From the beginning, ILE has been designed to work on various types of computers. Recognizing that not every school can have the latest and greatest computers, ILE automatically adapts itself to the machine that is currently running it. The program was built using industry-standard technology components. The 3D content is streamed from an ILE geometry server to a Java applet on the client and then rendered to the screen via Java3D. By tracking each client computer’s performance, the server only sends as much information as the client can process. The geometry server streams the geometry in levels of detail, and the client only processes as many polygons as it can handle at a given time. By this method, the client workstation determines how detailed the environment will be.
    ILE is a multi-user system. A primary goal of ILE is to ensure that students are not isolated from each other. Allowing multiple students to explore the shared environment has several advantages. Students can share their experiences in real-time. Also, students can move in groups and interact with the environment together. Students can talk with each other through a text-based chat system, and the teacher can talk with them to give advice or ask questions. When students enter an environment, they can be assigned to a group by the teacher and given a task to complete. Their progress is tracked by the server and can be monitored by the teacher at anytime.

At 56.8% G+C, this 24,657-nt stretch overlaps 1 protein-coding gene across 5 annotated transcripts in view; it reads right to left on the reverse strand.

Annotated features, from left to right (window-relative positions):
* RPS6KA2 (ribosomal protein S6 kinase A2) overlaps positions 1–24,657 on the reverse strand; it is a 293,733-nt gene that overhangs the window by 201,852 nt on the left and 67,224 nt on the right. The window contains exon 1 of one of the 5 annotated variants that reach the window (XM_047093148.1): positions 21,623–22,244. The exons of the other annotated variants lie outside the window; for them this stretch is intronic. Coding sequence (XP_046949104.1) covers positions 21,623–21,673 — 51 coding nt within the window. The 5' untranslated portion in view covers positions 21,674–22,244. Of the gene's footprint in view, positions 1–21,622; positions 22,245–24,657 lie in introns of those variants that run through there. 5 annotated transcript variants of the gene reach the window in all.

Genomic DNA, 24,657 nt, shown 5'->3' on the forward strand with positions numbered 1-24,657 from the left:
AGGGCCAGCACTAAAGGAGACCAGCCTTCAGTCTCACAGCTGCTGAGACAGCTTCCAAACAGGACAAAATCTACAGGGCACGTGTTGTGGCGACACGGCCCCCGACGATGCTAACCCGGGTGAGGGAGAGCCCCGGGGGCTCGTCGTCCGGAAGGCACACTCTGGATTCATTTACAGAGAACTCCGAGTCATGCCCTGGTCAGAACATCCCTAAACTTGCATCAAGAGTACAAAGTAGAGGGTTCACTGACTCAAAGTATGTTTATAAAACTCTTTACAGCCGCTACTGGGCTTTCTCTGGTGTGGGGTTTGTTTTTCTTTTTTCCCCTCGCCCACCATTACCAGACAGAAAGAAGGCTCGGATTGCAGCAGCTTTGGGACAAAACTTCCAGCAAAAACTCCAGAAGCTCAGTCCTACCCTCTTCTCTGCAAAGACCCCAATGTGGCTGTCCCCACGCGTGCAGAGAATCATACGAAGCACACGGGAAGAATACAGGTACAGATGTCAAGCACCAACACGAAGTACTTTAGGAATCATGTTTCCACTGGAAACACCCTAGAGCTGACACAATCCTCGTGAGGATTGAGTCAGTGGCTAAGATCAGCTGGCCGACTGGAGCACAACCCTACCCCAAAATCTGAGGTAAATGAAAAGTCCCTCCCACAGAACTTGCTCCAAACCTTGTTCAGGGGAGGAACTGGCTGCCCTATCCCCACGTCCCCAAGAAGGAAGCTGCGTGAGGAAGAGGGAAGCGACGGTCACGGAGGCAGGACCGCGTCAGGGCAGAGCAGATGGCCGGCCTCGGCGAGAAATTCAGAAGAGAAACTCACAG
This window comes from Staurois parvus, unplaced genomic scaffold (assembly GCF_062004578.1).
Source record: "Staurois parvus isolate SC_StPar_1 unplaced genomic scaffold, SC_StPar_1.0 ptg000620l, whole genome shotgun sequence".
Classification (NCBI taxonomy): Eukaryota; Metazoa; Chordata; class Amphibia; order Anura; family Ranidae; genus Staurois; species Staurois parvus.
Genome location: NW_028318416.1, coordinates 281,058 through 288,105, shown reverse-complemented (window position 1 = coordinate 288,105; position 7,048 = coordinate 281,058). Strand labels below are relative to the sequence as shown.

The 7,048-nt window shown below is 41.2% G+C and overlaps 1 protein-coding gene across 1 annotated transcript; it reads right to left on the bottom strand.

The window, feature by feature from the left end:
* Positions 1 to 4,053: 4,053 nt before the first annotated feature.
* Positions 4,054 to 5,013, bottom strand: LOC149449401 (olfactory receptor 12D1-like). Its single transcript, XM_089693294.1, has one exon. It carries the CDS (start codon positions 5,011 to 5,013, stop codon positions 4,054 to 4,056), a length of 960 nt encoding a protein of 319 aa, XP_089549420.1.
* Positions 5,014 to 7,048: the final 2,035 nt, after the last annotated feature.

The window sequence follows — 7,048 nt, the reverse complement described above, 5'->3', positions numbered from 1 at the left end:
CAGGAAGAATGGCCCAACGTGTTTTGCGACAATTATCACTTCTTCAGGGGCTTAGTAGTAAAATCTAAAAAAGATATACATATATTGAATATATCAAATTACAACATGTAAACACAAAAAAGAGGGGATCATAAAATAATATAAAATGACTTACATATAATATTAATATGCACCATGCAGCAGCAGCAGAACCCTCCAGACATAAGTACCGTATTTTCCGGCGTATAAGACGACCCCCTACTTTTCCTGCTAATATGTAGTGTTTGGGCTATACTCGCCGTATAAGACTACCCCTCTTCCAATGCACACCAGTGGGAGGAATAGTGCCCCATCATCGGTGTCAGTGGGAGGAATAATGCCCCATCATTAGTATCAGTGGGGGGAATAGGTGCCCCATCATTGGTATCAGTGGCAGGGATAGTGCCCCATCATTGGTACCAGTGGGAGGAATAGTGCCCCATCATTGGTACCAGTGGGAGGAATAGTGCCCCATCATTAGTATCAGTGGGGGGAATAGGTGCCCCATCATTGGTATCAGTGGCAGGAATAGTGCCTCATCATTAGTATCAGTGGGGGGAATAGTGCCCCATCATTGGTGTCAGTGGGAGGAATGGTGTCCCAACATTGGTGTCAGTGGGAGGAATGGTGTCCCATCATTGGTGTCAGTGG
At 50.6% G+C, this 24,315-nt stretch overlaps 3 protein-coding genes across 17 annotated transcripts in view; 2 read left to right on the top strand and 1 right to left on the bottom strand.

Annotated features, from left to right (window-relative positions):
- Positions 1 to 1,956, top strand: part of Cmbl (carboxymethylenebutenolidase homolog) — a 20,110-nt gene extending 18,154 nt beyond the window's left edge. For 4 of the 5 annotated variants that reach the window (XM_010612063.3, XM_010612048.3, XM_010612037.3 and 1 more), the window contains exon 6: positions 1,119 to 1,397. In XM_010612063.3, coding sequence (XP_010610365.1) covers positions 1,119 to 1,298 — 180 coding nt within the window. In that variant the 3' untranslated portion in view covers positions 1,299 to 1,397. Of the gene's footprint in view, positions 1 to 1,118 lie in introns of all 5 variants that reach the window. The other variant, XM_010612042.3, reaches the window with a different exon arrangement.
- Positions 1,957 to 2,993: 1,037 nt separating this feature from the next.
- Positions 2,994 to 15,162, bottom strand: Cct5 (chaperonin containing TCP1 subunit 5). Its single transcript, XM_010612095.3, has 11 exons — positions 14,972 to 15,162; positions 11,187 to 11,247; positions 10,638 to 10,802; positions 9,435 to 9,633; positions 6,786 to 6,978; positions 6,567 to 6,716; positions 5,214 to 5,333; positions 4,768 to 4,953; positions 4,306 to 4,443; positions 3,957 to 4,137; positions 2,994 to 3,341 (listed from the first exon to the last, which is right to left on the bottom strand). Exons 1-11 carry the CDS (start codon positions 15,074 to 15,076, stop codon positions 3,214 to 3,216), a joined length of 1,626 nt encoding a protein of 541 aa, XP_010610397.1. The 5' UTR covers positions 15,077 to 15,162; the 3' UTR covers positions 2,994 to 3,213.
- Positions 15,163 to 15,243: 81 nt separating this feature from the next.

Each student’s progress is stored on the server in a database. By accessing each student’s performance, the system can also recommend different areas that they should explore and study. Messages from the server are delivered in a variety of modes. Some messages come in textual form, but the goal is to have all messages come from computer-controlled characters that approach students to ask questions or give advice.
    The Windows NT-based server is an open, object-oriented system. Topic modules can be loaded onto the server, allowing any number of subjects to be presented. New technologies can be added in the future without having to modify the older code. The multimedia content is obtained through Treading Technology’ s FutureArts server. The text, images, audio, and video are stored in a database and extracted as needed. This allows ILE to present information to students in various forms. By tracking student performance based on presentation method, the server tries to give information to students in the way they learn best. For example, a student who seems to learn better by reading will be given textual descriptions first. Audio narration is provided for students who appear to learn best by listening. The ILE server uses TCP/IP network protocols, so it can reside locally or be accessed remotely via the Internet. By providing an open and versatile system, ILE can be adapted to many different learning environments.

    Integration of computers into classroom can increase the learning potential of a student. Computers can provide immediate feedback on student progress and allow a teacher to better monitor progress. The Interactive Learning Environment is a step in the right direction, toward more than Internet workstations. Computers become tools for cognitive development and support participants in a rich learning environment. The Interactive Learning Environment.